Israel wants Egypt to tighten borders after Sunday's checkpoint slaughter

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Israel wants Egypt to tighten borders after Sunday's checkpoint slaughter

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Israeli Prime Minister Benjamin Netanyahu has visited the border area where 16 Egyptian frontier guards were slaughtered by gunmen on Sunday.

The suspected Islamists crossed into Egypt from the Gaza Strip before launching the attack, they then stole two armoured vehicles and headed to nearby Israel where they were killed by Israeli aircraft:

“I think it is clear that Israel and Egypt have a common interest to keep the border between us quiet. At the same time, it turns out time and again that when it comes to the security of Israeli citizens, the state of Israel can only rely on itself,” said Netanyahu.

In response Egypt has deployed helicopter gunships accompanied by ground forces to the Sinai Peninsula close to Cairo’s border with Israel where the killings happened.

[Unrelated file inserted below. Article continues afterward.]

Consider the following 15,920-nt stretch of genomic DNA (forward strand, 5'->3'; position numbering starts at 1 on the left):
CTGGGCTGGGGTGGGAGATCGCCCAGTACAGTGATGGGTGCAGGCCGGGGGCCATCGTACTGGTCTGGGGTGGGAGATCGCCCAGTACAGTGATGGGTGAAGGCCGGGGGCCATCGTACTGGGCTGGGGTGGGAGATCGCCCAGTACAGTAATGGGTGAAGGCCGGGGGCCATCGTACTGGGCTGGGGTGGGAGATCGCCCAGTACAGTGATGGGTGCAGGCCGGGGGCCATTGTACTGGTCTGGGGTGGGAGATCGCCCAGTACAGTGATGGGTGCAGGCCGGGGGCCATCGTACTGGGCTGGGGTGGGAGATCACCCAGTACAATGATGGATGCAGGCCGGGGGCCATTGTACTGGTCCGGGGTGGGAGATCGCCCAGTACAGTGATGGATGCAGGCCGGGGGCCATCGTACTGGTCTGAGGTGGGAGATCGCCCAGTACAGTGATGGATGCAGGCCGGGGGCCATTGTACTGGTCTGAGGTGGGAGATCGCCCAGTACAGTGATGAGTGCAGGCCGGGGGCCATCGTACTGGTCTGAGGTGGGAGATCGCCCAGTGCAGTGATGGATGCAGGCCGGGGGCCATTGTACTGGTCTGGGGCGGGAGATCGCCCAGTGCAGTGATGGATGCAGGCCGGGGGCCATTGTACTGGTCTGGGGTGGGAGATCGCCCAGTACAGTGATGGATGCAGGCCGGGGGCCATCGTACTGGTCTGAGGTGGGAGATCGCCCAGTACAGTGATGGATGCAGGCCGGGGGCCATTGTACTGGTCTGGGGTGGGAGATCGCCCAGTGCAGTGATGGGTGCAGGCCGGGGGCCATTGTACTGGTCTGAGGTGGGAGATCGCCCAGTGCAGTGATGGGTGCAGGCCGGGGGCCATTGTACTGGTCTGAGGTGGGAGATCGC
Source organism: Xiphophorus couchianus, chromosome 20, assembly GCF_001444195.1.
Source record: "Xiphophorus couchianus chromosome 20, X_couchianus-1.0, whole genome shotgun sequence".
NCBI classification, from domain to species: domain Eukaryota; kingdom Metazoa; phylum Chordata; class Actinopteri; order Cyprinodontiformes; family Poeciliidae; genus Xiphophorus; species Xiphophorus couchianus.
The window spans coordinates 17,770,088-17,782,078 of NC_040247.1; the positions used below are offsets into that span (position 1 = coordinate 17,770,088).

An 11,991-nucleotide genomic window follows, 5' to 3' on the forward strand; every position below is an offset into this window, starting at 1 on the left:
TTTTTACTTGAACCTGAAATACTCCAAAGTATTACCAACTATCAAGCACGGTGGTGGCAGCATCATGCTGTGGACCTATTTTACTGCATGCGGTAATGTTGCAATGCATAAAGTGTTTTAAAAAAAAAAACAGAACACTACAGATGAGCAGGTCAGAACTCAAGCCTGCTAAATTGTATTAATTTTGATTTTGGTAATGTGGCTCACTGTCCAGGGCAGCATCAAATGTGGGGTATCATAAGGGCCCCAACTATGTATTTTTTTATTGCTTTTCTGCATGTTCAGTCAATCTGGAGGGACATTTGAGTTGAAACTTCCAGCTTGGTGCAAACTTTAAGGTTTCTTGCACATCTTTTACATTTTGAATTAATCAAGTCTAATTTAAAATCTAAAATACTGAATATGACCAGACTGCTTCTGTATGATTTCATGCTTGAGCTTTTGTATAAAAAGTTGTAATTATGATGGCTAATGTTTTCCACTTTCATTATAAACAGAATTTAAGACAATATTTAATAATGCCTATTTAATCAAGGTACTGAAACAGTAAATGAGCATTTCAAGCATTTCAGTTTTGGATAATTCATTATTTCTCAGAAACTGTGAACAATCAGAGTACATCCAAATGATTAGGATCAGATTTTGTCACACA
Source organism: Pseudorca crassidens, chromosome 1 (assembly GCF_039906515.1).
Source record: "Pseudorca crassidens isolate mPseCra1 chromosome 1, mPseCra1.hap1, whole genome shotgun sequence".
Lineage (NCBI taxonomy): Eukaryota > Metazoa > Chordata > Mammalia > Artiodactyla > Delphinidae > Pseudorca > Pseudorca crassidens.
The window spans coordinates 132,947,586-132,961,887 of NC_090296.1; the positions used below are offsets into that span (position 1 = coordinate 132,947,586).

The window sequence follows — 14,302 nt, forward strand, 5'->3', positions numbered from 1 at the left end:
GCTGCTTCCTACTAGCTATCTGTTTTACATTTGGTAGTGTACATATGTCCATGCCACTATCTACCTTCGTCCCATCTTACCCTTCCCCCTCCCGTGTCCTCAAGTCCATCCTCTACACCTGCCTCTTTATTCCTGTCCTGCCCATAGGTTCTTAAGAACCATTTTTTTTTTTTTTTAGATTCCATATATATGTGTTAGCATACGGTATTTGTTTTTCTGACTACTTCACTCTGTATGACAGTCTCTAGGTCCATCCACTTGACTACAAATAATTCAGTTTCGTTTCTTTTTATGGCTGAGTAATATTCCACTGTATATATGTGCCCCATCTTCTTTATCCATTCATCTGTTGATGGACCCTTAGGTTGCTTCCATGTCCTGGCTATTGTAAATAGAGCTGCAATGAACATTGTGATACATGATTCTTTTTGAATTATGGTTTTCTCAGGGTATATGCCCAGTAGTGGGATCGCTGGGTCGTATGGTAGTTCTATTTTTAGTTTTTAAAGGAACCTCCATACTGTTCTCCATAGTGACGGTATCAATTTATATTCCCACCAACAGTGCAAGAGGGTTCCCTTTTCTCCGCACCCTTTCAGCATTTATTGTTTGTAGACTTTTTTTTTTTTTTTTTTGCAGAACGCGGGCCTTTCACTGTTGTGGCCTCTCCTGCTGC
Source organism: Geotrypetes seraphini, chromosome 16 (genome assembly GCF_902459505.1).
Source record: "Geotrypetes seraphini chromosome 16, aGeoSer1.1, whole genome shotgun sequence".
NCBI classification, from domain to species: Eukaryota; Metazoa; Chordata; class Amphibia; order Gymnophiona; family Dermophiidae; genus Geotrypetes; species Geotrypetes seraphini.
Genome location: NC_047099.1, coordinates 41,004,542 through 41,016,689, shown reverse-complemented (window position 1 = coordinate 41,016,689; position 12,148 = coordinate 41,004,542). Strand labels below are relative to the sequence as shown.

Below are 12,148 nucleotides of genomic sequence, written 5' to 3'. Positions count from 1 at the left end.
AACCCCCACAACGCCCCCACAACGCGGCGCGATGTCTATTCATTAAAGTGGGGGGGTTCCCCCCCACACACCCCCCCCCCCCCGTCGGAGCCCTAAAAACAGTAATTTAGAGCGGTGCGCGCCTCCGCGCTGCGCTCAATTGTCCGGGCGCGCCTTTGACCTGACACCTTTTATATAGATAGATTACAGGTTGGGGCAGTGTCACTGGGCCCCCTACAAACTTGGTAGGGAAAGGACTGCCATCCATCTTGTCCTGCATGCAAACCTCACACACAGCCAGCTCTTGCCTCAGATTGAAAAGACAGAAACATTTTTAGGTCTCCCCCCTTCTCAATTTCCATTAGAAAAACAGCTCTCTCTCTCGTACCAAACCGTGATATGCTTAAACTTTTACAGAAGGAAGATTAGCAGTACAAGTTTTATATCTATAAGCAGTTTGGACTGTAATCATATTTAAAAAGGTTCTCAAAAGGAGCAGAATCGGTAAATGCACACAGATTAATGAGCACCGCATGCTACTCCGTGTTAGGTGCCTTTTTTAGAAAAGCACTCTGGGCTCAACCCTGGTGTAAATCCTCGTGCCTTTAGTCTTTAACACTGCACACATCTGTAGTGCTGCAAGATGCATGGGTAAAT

Egypt has also closed the Rafah border crossing with Israel to prevent any more suspects from escaping.

The ambush adds the difficulties faced by the new Egyptian government led by Mohamed Morsi:

Dr Gamil Eltahawy is a Professor at Egypt’s Minya University:

“This attack has shaken Egypt’s political stability. When political stability is affected, economic insecurity follows. There are external forces responsible for this.”

Hamas, which governs Gaza, denies any involvement and the gunmen remain unidentified.

Egypt described the killers as “infidels” and vowed to hunt down any person involved with the carnage.